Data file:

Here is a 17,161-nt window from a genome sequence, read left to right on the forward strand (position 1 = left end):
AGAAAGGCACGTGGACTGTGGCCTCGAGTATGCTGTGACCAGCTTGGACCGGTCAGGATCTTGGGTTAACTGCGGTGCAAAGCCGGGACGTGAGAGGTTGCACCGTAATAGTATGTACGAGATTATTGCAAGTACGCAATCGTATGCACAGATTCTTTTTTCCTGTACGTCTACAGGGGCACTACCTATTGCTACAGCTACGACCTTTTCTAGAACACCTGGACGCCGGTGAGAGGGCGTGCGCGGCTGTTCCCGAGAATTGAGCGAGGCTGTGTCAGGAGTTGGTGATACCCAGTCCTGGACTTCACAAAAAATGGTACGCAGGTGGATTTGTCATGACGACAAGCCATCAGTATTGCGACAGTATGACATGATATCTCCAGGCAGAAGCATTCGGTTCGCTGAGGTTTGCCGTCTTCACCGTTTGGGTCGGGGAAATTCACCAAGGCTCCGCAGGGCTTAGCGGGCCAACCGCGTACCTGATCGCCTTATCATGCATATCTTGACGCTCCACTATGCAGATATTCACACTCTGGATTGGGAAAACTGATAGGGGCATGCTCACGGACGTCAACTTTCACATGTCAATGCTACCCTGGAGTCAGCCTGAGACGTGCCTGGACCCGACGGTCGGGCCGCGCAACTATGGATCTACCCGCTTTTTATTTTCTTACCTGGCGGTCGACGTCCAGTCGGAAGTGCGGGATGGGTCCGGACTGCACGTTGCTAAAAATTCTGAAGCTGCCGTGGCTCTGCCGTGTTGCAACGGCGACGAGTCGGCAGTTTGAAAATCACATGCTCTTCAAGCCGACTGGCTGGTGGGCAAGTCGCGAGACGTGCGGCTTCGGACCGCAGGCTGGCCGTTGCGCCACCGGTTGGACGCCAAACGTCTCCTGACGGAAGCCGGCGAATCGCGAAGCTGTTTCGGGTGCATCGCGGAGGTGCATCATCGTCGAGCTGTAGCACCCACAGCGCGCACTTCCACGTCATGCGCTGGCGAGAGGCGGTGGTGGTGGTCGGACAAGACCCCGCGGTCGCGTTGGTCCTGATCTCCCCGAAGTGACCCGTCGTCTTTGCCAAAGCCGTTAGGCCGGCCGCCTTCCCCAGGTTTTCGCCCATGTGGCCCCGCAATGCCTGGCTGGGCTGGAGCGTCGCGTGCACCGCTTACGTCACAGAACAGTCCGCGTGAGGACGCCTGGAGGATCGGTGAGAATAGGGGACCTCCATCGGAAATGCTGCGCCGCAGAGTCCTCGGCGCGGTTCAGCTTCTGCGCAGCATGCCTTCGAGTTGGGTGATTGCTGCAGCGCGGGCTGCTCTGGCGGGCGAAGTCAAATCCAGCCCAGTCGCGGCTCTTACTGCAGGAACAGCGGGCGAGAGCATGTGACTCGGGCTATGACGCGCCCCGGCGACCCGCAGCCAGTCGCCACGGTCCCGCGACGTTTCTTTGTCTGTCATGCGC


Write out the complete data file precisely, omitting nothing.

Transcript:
Here is a 17,161-nt window from a genome sequence, read left to right on the forward strand (position 1 = left end):
AGAAAGGCACGTGGACTGTGGCCTCGAGTATGCTGTGACCAGCTTGGACCGGTCAGGATCTTGGGTTAACTGCGGTGCAAAGCCGGGACGTGAGAGGTTGCACCGTAATAGTATGTACGAGATTATTGCAAGTACGCAATCGTATGCACAGATTCTTTTTTCCTGTACGTCTACAGGGGCACTACCTATTGCTACAGCTACGACCTTTTCTAGAACACCTGGACGCCGGTGAGAGGGCGTGCGCGGCTGTTCCCGAGAATTGAGCGAGGCTGTGTCAGGAGTTGGTGATACCCAGTCCTGGACTTCACAAAAAATGGTACGCAGGTGGATTTGTCATGACGACAAGCCATCAGTATTGCGACAGTATGACATGATATCTCCAGGCAGAAGCATTCGGTTCGCTGAGGTTTGCCGTCTTCACCGTTTGGGTCGGGGAAATTCACCAAGGCTCCGCAGGGCTTAGCGGGCCAACCGCGTACCTGATCGCCTTATCATGCATATCTTGACGCTCCACTATGCAGATATTCACACTCTGGATTGGGAAAACTGATAGGGGCATGCTCACGGACGTCAACTTTCACATGTCAATGCTACCCTGGAGTCAGCCTGAGACGTGCCTGGACCCGACGGTCGGGCCGCGCAACTATGGATCTACCCGCTTTTTATTTTCTTACCTGGCGGTCGACGTCCAGTCGGAAGTGCGGGATGGGTCCGGACTGCACGTTGCTAAAAATTCTGAAGCTGCCGTGGCTCTGCCGTGTTGCAACGGCGACGAGTCGGCAGTTTGAAAATCACATGCTCTTCAAGCCGACTGGCTGGTGGGCAAGTCGCGAGACGTGCGGCTTCGGACCGCAGGCTGGCCGTTGCGCCACCGGTTGGACGCCAAACGTCTCCTGACGGAAGCCGGCGAATCGCGAAGCTGTTTCGGGTGCATCGCGGAGGTGCATCATCGTCGAGCTGTAGCACCCACAGCGCGCACTTCCACGTCATGCGCTGGCGAGAGGCGGTGGTGGTGGTCGGACAAGACCCCGCGGTCGCGTTGGTCCTGATCTCCCCGAAGTGACCCGTCGTCTTTGCCAAAGCCGTTAGGCCGGCCGCCTTCCCCAGGTTTTCGCCCATGTGGCCCCGCAATGCCTGGCTGGGCTGGAGCGTCGCGTGCACCGCTTACGTCACAGAACAGTCCGCGTGAGGACGCCTGGAGGATCGGTGAGAATAGGGGACCTCCATCGGAAATGCTGCGCCGCAGAGTCCTCGGCGCGGTTCAGCTTCTGCGCAGCATGCCTTCGAGTTGGGTGATTGCTGCAGCGCGGGCTGCTCTGGCGGGCGAAGTCAAATCCAGCCCAGTCGCGGCTCTTACTGCAGGAACAGCGGGCGAGAGCATGTGACTCGGGCTATGACGCGCCCCGGCGACCCGCAGCCAGTCGCCACGGTCCCGCGACGTTTCTTTGTCTGTCATGCGC